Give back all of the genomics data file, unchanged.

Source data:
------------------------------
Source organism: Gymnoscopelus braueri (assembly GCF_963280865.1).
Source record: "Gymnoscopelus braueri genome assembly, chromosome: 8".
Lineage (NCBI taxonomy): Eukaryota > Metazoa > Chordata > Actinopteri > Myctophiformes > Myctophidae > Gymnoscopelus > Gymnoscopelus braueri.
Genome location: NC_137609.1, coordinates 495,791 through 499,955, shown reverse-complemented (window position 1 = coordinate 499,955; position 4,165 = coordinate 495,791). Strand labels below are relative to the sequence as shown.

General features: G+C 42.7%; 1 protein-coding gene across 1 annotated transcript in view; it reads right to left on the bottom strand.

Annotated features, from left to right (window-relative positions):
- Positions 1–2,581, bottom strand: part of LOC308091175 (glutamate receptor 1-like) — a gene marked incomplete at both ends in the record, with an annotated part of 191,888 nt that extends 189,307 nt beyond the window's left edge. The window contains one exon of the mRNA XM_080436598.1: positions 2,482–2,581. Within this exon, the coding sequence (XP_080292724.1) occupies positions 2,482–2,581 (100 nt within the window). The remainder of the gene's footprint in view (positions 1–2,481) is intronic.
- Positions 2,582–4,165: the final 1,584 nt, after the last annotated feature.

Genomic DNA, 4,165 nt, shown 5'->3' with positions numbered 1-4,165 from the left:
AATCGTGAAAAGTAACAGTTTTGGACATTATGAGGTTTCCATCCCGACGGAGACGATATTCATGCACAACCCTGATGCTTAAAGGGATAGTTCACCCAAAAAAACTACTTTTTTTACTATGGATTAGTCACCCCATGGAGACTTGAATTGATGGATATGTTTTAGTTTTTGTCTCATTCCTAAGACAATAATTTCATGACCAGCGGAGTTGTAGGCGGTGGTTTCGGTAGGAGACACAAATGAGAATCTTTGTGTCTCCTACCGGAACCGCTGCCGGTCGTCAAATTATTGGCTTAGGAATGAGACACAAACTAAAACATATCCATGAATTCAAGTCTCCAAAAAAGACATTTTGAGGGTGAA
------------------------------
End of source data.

Source organism: Gymnoscopelus braueri (assembly GCF_963280865.1).
Source record: "Gymnoscopelus braueri genome assembly, chromosome: 8".
Lineage (NCBI taxonomy): Eukaryota > Metazoa > Chordata > Actinopteri > Myctophiformes > Myctophidae > Gymnoscopelus > Gymnoscopelus braueri.
Genome location: NC_137609.1, coordinates 495,791 through 499,955, shown reverse-complemented (window position 1 = coordinate 499,955; position 4,165 = coordinate 495,791). Strand labels below are relative to the sequence as shown.

General features: G+C 42.7%; 1 protein-coding gene across 1 annotated transcript in view; it reads right to left on the bottom strand.

Annotated features, from left to right (window-relative positions):
- Positions 1–2,581, bottom strand: part of LOC308091175 (glutamate receptor 1-like) — a gene marked incomplete at both ends in the record, with an annotated part of 191,888 nt that extends 189,307 nt beyond the window's left edge. The window contains one exon of the mRNA XM_080436598.1: positions 2,482–2,581. Within this exon, the coding sequence (XP_080292724.1) occupies positions 2,482–2,581 (100 nt within the window). The remainder of the gene's footprint in view (positions 1–2,481) is intronic.
- Positions 2,582–4,165: the final 1,584 nt, after the last annotated feature.

Genomic DNA, 4,165 nt, shown 5'->3' with positions numbered 1-4,165 from the left:
AATCGTGAAAAGTAACAGTTTTGGACATTATGAGGTTTCCATCCCGACGGAGACGATATTCATGCACAACCCTGATGCTTAAAGGGATAGTTCACCCAAAAAAACTACTTTTTTTACTATGGATTAGTCACCCCATGGAGACTTGAATTGATGGATATGTTTTAGTTTTTGTCTCATTCCTAAGACAATAATTTCATGACCAGCGGAGTTGTAGGCGGTGGTTTCGGTAGGAGACACAAATGAGAATCTTTGTGTCTCCTACCGGAACCGCTGCCGGTCGTCAAATTATTGGCTTAGGAATGAGACACAAACTAAAACATATCCATGAATTCAAGTCTCCAAAAAAGACATTTTGAGGGTGAA